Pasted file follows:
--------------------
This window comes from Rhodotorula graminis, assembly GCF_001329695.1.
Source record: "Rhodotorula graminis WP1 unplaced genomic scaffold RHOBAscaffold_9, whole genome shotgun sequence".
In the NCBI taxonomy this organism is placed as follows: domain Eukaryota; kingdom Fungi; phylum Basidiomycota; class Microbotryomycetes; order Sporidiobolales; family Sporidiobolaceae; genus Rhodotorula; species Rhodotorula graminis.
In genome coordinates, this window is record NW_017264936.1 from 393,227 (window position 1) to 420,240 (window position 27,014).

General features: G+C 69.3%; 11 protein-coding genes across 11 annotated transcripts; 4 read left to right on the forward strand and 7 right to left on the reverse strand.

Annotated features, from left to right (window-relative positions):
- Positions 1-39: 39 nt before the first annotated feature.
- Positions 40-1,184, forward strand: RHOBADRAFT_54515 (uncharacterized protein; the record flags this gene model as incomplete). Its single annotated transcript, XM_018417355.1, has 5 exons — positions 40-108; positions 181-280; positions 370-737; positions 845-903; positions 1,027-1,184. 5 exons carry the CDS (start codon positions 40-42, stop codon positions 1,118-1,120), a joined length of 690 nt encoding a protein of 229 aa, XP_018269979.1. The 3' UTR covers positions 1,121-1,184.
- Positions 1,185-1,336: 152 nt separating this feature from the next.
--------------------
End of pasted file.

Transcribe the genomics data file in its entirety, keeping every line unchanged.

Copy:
This window comes from Rhodotorula graminis, assembly GCF_001329695.1.
Source record: "Rhodotorula graminis WP1 unplaced genomic scaffold RHOBAscaffold_9, whole genome shotgun sequence".
In the NCBI taxonomy this organism is placed as follows: domain Eukaryota; kingdom Fungi; phylum Basidiomycota; class Microbotryomycetes; order Sporidiobolales; family Sporidiobolaceae; genus Rhodotorula; species Rhodotorula graminis.
In genome coordinates, this window is record NW_017264936.1 from 393,227 (window position 1) to 420,240 (window position 27,014).

General features: G+C 69.3%; 11 protein-coding genes across 11 annotated transcripts; 4 read left to right on the forward strand and 7 right to left on the reverse strand.

Annotated features, from left to right (window-relative positions):
- Positions 1-39: 39 nt before the first annotated feature.
- Positions 40-1,184, forward strand: RHOBADRAFT_54515 (uncharacterized protein; the record flags this gene model as incomplete). Its single annotated transcript, XM_018417355.1, has 5 exons — positions 40-108; positions 181-280; positions 370-737; positions 845-903; positions 1,027-1,184. 5 exons carry the CDS (start codon positions 40-42, stop codon positions 1,118-1,120), a joined length of 690 nt encoding a protein of 229 aa, XP_018269979.1. The 3' UTR covers positions 1,121-1,184.
- Positions 1,185-1,336: 152 nt separating this feature from the next.